Doesn't sound appetizing, but that's what they're saying,. Apparently, eating bugs will solve a whole bunch of ills. According to the Associated Press:
|Could mosquitoes become the new Vermont cuisne|
"Edible insects are being promoted as a low-fat, high-protein food for people, pets and livestock. According to the U.N., they come with appetizing side benefits: Reducing greenhouse gas emissions and livestock pollution, creating jobs in developing countries and feeding the millions of hungry people in the world."
Up in Vermont, we had more rain in one week in May than we usually get in two months. It's supposed to turn warm and humid. So the black flies and mosquitoes will be as thick as molasses.
We will be eaten alive by these awful things. But, if we take the UN report to heart, we can turn the tables and eat the mosquitoes.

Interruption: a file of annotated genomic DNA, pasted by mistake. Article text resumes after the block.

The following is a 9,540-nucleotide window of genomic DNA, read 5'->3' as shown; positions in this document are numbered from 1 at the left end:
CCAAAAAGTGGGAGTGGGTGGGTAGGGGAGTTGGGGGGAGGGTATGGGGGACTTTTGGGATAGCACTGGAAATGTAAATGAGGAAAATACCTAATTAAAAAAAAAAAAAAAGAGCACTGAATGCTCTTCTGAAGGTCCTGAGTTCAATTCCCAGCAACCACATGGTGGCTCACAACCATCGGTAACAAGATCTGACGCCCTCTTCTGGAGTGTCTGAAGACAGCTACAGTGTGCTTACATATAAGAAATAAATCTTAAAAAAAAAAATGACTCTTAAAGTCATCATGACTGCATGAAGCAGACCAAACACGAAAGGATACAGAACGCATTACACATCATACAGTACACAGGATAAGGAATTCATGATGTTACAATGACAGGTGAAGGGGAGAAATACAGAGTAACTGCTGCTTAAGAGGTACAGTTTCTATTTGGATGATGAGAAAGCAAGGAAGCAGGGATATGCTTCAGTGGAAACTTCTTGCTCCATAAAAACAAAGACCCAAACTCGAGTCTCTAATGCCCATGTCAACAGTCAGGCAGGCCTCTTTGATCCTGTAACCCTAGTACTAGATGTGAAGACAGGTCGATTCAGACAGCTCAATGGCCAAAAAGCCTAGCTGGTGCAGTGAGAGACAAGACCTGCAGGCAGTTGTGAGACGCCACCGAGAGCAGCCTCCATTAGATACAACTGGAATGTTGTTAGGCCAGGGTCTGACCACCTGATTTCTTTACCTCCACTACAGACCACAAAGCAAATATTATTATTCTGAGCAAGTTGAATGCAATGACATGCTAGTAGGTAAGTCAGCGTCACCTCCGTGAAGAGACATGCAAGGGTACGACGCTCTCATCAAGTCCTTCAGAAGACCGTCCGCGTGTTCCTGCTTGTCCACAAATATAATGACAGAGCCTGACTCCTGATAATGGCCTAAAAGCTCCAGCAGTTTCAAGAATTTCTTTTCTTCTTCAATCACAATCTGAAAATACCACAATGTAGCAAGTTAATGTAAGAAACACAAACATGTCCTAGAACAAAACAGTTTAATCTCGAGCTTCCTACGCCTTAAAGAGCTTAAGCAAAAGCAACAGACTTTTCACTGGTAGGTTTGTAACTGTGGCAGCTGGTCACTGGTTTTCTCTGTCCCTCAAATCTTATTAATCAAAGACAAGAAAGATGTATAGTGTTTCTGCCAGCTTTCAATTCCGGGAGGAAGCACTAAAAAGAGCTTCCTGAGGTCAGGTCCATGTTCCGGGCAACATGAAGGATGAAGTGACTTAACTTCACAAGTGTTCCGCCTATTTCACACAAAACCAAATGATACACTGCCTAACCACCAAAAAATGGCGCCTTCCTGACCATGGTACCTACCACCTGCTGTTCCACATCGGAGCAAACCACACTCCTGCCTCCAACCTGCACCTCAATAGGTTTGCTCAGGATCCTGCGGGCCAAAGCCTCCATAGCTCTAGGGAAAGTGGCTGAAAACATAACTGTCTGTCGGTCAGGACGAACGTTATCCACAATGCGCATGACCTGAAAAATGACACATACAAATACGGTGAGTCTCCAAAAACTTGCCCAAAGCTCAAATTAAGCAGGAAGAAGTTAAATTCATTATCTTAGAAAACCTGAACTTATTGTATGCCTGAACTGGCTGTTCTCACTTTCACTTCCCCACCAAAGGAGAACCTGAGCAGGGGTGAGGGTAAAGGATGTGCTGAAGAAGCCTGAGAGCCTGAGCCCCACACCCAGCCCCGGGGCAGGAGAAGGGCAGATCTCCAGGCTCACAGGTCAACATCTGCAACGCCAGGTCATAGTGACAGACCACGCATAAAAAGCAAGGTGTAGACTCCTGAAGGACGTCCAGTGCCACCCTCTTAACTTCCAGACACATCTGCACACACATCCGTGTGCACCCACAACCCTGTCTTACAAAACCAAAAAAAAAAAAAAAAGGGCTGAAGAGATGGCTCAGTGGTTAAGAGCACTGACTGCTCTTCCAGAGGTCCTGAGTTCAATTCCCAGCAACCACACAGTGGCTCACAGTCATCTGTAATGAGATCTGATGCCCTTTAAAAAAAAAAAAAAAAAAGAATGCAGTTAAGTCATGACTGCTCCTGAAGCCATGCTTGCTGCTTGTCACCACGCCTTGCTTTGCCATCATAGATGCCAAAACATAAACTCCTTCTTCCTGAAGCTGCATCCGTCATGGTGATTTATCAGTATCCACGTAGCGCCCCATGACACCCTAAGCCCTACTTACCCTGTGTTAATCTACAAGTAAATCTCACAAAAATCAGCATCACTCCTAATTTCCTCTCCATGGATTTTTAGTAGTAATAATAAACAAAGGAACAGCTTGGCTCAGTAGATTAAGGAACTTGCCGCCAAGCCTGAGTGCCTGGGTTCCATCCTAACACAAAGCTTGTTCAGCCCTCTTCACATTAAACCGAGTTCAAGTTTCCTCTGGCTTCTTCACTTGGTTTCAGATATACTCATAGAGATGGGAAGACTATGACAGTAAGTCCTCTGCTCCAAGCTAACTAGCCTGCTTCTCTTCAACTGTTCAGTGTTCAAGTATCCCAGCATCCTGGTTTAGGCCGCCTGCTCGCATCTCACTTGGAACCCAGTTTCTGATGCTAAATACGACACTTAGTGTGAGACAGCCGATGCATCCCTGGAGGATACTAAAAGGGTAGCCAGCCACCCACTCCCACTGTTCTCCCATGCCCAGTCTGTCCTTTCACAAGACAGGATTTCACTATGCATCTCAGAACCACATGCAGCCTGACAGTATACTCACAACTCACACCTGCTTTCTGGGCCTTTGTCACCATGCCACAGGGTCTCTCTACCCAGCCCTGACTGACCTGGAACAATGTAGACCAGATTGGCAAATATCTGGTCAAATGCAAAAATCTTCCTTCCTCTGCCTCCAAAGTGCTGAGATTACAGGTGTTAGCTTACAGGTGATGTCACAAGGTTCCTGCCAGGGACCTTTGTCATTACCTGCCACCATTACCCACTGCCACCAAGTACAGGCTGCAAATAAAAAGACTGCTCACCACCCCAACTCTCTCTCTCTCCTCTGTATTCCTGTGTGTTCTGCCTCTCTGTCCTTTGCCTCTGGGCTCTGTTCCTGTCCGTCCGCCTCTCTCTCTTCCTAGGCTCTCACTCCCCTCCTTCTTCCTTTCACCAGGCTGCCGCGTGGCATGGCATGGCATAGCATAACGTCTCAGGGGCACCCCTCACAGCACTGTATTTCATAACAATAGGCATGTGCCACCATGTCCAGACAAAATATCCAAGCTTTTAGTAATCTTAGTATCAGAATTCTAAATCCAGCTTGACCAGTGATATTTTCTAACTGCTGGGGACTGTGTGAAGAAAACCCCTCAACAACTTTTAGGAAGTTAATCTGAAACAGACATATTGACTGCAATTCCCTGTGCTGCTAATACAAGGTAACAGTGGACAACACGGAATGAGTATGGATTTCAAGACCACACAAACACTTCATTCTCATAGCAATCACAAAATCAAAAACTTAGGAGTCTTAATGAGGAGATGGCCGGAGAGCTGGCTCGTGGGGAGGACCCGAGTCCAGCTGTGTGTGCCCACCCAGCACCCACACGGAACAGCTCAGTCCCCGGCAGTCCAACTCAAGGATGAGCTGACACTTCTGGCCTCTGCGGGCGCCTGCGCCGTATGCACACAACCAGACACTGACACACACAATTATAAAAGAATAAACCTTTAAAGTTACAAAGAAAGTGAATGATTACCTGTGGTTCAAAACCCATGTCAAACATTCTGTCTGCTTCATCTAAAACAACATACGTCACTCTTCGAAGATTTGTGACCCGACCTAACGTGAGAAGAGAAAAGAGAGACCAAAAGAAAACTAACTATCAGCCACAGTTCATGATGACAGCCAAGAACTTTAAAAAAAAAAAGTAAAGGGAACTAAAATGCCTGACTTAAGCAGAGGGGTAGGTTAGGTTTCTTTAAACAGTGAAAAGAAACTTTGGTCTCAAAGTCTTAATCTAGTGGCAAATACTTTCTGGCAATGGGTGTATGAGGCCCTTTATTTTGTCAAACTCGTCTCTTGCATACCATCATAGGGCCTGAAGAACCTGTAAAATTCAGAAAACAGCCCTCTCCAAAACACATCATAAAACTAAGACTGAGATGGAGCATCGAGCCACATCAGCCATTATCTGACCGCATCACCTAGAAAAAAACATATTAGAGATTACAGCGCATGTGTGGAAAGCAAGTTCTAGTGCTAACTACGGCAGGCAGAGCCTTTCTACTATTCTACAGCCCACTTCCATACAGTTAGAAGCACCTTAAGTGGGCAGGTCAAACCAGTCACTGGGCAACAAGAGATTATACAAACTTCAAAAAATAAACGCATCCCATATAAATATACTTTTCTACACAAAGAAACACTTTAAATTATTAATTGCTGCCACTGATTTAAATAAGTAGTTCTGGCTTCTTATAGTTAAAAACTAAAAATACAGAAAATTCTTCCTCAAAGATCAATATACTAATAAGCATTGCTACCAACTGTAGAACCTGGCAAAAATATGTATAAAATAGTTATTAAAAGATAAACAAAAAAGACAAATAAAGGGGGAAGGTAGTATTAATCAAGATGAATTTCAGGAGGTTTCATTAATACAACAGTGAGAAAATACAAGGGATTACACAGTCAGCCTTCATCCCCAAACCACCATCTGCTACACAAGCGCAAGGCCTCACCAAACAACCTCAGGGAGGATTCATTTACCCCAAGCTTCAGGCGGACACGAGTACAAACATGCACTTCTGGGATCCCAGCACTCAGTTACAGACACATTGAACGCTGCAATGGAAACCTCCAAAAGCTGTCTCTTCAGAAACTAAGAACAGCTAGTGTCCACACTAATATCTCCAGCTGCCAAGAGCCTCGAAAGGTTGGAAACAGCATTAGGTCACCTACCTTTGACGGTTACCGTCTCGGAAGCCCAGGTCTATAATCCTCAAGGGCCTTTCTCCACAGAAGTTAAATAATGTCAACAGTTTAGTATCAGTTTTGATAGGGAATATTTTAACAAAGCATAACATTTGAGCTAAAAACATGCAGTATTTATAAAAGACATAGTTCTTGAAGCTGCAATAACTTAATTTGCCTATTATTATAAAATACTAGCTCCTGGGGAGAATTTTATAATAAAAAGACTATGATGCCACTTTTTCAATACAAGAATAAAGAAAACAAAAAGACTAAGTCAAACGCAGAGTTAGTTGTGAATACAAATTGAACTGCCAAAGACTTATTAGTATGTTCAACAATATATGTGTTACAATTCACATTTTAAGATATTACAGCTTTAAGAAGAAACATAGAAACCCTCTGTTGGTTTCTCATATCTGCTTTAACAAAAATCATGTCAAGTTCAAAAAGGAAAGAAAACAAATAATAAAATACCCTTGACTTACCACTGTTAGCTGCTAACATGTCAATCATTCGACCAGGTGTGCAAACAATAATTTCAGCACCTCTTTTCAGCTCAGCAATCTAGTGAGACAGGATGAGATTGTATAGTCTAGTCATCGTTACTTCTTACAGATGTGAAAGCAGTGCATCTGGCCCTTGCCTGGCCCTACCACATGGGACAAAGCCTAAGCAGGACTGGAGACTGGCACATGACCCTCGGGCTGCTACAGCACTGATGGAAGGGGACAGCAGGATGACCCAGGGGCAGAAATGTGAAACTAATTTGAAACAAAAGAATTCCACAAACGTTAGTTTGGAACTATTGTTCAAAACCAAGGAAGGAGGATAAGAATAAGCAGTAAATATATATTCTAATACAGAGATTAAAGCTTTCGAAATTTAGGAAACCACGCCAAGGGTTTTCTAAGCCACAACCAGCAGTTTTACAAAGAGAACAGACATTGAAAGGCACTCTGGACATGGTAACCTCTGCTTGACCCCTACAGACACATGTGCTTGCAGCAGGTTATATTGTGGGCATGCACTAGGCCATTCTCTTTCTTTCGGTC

I have questions, though, since I'm so inexperienced with the ways of bug eating. First of all, exactly how do you harvest them? It seems counter productive to catch them as they're biting you. You're not the one that is supposed to be eaten.
Assuming you catch all the mosquitoes you need for a meal, how exactly do you prepare it. Fry them? Make a stew out of them? A pate?
What ingredients compliment the taste of mosquitoes? Or, probably more accurately, mask the taste of mosquitoes. I've never eaten mosquito, obviously, so I don't honestly don't know what to do.
Are there experts? Is there a mosquito cookbook? Does Rachel Ray have a whole book of mosquito recipes, full of quick, easy and tasty mosquito dinners?
Maybe they should use mosquitoes in the list of strange ingredients in the cooking competition show "Chopped." on the Food Network
The bottom line is, the field of insect and mosquito cuisine is still in its infancy. Any cooks out there want to experiement?